MISSION 15 of 2012
Name of Mission: Leopard Tracking for CLT
Date of Mission: 25 July 2012
Aircraft used: Jabiru 4
Pilot: Barry Lipschitz
Beneficiary: Gareth Mann of the Cape Leopard Trust (CLT)
Objective of the Flight
To try to locate any of the three collared leopards roaming the Gamkaberg and Rooiberg Mountains of the Little Karoo.
Beneficiary report by Gareth Mann of the Cape Leopard Trust (CLT)
“I met Barry at Oudtshoorn Airport shortly after 13h00, and we then spent some time attaching the tracking antennae and cables to the plane and making sure they were secure for the flight. Barry then showed me his proposed flight path over the search area, and I was satisfied that this would allow us to search the area thoroughly. We took off at around 14h00 and flew along the northern side of the Gamkaberg and Rooiberg Mountains, before climbing and flying back along the central east-west ‘spine’ of the mountain. Finally, we flew westwards along the southern side of the mountain.
Unfortunately I was not able to pick up a signal from any of the collared leopards. However, these leopards were collared in 2010, so it is possible that the batteries on the collars had run flat. The difficult terrain of the area, which is characterised by very deep, incised valleys, also makes it difficult to search – even from the air!
After completing our final sweep of the area, we headed back to Oudtshoorn, with Barry demonstrating his skills along the way. The flight lasted just under two hours.”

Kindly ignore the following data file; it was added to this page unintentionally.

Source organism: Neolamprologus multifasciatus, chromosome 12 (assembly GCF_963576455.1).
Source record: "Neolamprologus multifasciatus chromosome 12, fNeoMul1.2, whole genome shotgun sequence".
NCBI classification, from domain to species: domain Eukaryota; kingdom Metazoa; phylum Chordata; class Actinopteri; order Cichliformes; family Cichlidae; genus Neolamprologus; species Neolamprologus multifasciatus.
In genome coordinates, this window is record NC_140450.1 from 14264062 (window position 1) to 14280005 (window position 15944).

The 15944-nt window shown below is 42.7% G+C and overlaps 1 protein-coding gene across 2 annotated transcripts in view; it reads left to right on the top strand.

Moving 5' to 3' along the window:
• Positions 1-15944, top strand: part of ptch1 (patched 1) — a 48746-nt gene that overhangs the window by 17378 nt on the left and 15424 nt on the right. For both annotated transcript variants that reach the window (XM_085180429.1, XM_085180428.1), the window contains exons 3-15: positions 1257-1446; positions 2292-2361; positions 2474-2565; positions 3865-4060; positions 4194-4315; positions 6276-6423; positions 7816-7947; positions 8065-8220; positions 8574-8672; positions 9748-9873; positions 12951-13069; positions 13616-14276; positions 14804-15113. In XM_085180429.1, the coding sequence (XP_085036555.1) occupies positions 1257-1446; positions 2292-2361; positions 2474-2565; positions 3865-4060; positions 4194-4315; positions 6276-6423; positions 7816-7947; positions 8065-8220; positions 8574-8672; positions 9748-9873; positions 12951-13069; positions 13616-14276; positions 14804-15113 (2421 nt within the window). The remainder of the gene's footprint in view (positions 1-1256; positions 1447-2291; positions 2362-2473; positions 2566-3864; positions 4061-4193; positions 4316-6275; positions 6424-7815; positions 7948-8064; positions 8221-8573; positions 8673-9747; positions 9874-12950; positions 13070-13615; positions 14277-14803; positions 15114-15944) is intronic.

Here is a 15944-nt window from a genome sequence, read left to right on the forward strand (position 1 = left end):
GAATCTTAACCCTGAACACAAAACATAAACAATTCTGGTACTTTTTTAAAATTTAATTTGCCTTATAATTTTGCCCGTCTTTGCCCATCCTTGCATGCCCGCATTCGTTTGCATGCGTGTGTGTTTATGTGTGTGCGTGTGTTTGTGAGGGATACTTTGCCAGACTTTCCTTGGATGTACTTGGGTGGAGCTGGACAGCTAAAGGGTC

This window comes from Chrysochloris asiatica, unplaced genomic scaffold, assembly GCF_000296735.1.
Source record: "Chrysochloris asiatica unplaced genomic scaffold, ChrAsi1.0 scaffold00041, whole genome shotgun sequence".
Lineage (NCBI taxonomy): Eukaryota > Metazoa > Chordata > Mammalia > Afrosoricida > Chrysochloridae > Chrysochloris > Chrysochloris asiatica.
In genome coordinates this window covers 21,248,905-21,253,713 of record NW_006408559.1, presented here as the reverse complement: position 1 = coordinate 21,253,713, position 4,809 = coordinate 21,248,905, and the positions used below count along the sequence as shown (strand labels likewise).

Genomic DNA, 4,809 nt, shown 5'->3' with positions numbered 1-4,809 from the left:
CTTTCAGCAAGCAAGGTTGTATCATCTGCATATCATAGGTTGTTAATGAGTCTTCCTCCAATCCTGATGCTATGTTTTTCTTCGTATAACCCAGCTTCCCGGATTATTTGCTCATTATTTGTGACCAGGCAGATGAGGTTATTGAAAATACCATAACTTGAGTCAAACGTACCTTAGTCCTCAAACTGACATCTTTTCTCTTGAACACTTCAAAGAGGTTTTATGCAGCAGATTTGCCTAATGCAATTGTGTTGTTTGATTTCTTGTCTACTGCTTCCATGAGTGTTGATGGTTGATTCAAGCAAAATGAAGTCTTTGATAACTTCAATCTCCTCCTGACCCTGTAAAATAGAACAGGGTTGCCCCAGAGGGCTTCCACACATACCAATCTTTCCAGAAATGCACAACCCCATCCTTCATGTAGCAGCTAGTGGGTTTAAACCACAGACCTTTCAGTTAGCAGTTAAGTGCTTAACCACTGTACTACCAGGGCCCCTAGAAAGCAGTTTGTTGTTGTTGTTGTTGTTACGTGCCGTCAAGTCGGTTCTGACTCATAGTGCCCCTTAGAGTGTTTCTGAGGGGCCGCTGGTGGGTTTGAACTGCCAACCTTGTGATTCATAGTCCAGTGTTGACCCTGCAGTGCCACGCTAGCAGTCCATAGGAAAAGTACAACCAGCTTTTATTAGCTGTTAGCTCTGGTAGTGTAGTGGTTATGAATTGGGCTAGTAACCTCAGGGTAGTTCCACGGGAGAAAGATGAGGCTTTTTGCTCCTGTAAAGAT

In what way did this flight serve to answer the stated objective/s?
“I was not able to locate the collared leopards. I have not received data from any of these leopards since November last year, and two of them have not even been photographed by camera traps that I have set up at locations that they usually frequent. I had hoped to locate them from the air to see whether they were still alive, and, (if not attempt to establish the cause of death and retrieve their collars.
The absence of any signal suggests that either the batteries on the collars have run down, or the collars have been damaged and no longer function, or that the leopards were under an overhang or some other feature that inhibits transmission.”
What actions are likely to be taken as a result of this flight?
“While I will continue to search for the two ‘missing’ leopards, there would appear to be little point in doing another aerial search again unless I am able to establish, by means of our camera traps, that they are still in the area. I am currently trying to recapture the third leopard, which I still regularly photograph, in order to remove his collar, and these efforts will continue.”